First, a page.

So how does this relate to screen size? As smartphones become our primary devices, doing the jobs once held by computers and even televisions, we need a product that can change, like a chameleon, to serve all of these functions.
Before 2010, the extra real estate was unnecessary. After all, we were using phones mostly for making calls, listening to music, or doing a bit of light web-browsing on bad mobile interfaces, making mental notes to do our real work when we got back to our computers.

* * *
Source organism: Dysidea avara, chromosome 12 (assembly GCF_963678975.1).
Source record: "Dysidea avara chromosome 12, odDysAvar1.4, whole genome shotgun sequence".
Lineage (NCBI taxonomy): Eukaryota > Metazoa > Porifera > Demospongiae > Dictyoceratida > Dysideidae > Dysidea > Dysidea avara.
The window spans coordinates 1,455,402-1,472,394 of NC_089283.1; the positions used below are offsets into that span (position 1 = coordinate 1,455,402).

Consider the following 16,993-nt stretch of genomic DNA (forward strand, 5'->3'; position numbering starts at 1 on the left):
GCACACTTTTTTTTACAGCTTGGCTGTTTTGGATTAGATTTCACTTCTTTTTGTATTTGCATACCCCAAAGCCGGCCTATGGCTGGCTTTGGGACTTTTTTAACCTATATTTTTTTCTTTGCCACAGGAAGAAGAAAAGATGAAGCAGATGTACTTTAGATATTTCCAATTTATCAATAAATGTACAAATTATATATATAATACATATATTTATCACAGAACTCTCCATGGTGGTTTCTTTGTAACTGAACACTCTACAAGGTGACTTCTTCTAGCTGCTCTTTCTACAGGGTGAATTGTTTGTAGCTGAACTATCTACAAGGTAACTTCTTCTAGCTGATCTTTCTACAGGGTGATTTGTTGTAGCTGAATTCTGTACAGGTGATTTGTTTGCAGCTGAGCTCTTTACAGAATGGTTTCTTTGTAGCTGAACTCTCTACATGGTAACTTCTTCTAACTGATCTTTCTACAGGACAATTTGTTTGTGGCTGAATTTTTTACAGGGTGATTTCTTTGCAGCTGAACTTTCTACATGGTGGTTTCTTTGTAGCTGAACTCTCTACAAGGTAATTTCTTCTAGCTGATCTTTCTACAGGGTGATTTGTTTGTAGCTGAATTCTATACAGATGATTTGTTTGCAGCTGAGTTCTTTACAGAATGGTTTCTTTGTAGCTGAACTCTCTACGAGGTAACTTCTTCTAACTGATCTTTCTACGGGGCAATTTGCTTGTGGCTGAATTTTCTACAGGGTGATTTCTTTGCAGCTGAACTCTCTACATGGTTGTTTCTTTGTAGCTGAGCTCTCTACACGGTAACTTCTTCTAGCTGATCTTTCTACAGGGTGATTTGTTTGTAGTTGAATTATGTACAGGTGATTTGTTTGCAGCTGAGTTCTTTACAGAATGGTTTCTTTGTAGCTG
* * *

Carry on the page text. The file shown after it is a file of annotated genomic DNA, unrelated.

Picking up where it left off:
Today, the web--from site interfaces to television to native apps--is often designed primarily for the mobile format. The smartphone is no longer just a phone, but a hybrid of devices--and increasingly, the most common way to interact with the world. A bigger screen allows a mobile device to play all of these roles at once.
We've ridiculed the so-called phablet (a phone that's nearly the size of a small tablet), but perhaps we've been headed in that direction all along. Maybe bigger is better.
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